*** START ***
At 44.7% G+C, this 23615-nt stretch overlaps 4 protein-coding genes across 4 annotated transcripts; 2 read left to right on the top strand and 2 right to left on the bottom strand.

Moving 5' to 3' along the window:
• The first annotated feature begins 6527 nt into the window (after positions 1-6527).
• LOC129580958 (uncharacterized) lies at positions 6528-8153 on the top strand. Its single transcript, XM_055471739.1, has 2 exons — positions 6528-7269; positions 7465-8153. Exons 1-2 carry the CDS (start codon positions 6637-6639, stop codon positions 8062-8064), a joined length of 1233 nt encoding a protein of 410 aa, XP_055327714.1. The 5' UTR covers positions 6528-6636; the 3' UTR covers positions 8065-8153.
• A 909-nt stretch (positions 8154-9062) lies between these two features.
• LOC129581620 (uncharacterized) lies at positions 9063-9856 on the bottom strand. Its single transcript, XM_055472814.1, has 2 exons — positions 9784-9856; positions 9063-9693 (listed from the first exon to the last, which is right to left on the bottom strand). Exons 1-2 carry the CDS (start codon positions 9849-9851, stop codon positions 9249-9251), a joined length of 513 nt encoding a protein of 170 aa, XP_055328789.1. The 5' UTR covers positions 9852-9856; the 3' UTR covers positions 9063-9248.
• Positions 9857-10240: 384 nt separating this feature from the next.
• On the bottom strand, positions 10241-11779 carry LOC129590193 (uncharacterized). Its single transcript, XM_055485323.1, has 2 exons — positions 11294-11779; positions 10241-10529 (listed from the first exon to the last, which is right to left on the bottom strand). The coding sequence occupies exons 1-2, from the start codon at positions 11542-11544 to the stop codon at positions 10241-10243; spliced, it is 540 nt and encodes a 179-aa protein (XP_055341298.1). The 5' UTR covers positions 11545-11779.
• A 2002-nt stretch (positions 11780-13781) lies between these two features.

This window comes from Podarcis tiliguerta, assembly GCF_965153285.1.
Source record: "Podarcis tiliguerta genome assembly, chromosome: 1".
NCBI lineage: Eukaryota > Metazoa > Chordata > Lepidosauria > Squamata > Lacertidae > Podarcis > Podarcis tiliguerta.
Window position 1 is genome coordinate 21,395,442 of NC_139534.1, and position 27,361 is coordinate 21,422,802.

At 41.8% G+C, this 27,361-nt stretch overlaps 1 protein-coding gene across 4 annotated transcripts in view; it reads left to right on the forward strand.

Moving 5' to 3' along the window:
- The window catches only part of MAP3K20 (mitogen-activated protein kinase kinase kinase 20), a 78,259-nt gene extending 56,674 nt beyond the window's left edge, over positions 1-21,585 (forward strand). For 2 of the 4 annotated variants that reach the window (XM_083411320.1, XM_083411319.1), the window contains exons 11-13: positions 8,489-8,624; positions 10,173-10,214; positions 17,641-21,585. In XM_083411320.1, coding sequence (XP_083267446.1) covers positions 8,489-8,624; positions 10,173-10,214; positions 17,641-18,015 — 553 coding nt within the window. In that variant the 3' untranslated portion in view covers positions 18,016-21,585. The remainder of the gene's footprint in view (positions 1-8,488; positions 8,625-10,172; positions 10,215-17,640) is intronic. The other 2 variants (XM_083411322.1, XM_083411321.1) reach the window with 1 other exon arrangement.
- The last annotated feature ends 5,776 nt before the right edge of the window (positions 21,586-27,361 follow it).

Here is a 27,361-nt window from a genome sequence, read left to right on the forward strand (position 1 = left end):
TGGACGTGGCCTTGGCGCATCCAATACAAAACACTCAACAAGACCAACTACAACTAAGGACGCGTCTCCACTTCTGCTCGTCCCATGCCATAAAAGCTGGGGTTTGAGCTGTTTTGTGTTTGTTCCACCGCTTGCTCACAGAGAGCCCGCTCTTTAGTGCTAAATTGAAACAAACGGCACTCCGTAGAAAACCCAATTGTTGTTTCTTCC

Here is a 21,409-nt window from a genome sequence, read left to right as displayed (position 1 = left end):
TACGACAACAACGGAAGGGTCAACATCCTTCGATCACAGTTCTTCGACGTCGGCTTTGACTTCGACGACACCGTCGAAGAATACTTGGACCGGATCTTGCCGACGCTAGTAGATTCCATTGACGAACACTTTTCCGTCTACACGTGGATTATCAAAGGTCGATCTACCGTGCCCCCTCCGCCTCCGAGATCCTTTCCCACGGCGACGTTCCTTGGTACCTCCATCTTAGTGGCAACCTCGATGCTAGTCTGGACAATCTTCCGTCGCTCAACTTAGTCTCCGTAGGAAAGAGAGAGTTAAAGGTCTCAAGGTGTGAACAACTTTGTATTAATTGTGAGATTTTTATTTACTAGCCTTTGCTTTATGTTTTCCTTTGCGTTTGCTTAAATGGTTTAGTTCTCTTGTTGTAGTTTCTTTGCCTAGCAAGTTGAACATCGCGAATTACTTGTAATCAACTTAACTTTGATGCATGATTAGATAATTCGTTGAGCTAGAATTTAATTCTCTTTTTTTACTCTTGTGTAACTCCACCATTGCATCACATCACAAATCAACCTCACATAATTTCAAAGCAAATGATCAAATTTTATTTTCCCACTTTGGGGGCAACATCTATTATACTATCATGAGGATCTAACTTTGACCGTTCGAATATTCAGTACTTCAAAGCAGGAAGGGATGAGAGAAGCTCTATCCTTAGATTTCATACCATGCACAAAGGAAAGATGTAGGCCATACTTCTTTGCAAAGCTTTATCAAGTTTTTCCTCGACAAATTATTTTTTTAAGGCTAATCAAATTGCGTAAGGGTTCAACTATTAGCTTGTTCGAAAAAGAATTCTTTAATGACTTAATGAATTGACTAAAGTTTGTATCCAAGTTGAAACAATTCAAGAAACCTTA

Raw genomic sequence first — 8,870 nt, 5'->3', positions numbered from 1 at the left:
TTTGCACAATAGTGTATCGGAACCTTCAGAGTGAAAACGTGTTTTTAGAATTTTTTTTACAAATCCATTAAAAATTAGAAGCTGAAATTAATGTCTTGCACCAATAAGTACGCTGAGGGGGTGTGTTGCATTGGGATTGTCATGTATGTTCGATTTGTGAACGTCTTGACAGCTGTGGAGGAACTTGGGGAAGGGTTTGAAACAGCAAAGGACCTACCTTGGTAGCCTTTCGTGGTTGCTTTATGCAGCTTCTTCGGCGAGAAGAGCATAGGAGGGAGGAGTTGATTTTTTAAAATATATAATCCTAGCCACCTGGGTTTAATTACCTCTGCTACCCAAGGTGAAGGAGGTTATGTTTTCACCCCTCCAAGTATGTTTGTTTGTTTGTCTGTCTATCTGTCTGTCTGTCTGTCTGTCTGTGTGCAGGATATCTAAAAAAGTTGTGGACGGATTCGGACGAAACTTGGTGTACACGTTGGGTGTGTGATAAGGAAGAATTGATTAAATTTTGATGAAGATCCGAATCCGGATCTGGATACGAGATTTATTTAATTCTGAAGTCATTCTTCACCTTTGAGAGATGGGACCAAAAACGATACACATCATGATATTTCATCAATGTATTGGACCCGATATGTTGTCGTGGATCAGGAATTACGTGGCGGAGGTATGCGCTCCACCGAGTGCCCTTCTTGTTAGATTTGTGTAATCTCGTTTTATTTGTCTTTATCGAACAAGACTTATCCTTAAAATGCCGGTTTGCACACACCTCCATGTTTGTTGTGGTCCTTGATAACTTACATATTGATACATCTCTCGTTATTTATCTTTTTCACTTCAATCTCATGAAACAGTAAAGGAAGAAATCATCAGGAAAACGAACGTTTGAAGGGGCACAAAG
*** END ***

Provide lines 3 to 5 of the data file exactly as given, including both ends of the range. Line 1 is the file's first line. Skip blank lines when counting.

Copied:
• The first annotated feature begins 6527 nt into the window (after positions 1-6527).
• LOC129580958 (uncharacterized) lies at positions 6528-8153 on the top strand. Its single transcript, XM_055471739.1, has 2 exons — positions 6528-7269; positions 7465-8153. Exons 1-2 carry the CDS (start codon positions 6637-6639, stop codon positions 8062-8064), a joined length of 1233 nt encoding a protein of 410 aa, XP_055327714.1. The 5' UTR covers positions 6528-6636; the 3' UTR covers positions 8065-8153.
• A 909-nt stretch (positions 8154-9062) lies between these two features.